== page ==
Scientific risk reporting in medical journals can bias expert judgment: Comparing surgeons' risk comprehension across reporting formats.J Exp Psychol Appl 2019JE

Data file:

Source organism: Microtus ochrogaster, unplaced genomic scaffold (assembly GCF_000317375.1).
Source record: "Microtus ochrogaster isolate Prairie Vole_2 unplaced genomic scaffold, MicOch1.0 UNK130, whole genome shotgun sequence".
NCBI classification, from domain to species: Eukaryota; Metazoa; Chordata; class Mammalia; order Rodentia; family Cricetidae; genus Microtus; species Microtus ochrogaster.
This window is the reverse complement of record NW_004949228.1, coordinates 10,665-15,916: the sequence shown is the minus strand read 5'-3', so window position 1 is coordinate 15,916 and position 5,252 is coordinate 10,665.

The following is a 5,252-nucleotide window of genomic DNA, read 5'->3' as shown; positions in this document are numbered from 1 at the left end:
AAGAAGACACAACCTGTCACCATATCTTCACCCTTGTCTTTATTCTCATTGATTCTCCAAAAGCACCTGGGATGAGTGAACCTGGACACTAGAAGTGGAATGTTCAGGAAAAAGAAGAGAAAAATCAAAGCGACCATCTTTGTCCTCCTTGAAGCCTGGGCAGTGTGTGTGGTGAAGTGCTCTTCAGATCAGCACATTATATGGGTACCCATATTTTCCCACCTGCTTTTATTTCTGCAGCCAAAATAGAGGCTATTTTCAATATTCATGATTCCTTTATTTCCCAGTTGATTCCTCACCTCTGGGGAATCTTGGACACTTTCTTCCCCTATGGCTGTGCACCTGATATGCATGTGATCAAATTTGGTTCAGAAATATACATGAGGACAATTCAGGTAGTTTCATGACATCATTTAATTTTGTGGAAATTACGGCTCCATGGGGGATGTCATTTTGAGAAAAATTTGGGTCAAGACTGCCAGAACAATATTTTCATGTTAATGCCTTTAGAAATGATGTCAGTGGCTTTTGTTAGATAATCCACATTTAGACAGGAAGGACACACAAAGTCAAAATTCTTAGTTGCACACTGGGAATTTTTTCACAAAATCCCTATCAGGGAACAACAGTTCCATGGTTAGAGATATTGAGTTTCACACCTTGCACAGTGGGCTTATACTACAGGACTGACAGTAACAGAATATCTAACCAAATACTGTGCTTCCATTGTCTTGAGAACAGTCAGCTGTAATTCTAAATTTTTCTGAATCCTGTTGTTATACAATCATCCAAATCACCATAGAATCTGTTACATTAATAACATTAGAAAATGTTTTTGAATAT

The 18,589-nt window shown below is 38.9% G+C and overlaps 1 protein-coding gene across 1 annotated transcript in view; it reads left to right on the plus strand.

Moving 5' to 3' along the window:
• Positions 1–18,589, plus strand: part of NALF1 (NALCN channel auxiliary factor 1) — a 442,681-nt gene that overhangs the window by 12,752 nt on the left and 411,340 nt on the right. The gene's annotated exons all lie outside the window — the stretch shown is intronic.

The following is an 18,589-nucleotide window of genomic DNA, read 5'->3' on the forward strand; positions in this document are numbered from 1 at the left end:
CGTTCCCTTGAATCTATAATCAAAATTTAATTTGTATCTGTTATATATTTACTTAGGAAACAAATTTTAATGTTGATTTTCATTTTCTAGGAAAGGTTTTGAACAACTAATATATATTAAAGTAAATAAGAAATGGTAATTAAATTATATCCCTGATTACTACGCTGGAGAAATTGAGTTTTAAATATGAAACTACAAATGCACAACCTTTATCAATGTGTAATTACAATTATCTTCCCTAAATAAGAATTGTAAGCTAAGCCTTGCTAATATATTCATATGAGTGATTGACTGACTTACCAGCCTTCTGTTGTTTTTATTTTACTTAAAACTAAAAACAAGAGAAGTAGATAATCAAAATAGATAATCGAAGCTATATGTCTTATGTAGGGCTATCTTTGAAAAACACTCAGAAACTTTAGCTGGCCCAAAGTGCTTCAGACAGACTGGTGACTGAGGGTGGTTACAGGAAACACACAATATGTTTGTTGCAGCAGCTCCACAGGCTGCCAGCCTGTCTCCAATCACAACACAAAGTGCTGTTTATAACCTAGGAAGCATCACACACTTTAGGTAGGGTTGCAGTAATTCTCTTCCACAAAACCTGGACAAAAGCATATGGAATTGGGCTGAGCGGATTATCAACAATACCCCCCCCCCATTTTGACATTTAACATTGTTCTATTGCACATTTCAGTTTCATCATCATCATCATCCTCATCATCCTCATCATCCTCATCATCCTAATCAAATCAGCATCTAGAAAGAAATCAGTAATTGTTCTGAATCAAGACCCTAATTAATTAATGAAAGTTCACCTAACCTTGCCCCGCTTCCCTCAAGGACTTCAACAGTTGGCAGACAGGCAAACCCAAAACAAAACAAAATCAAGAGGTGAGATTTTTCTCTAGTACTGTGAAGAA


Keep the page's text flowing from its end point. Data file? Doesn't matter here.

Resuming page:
A recent systematic search of orthopedic surgery literature suggests that scientific risk reporting often deviates from best practices in specific ways (Petrova, Joeris, Sanchez, Salamanca-Fernandez, & Garcia-Retamero, 2018). These deviations could cause dangerous biases in health professionals' risk interpretations and risk communication practices. To investigate potential vulnerabilities, we conducted the first comparative study estimating the effects of common reporting formats on the judgment of experienced orthopedic surgeons during risk evaluations (i.e., interpreting medical research on the risk of suffering postsurgical side effects in patients). Results indicate that highly trained surgeons were often misled and strongly biased by the most commonly used formats identified in the systematic review. In contrast, less common formats following best practice standards (e.g., transparent visual aids) typically reduced or eliminated judgment biases by helping surgeons identify and compare essential information, streamlining deliberation and reducing subjective confusion. Discussion focuses on implications including additional analyses showing that the use of misleading formats in scientific medical literature is frequent, even in recent years, and it is independent of many other factors (e.g., journal impact, study quality). A broad three-category system for characterizing the probable impact of specific risk reporting formats is discussed. (PsycINFO Database Record (c) 2019 APA, all rights reserved).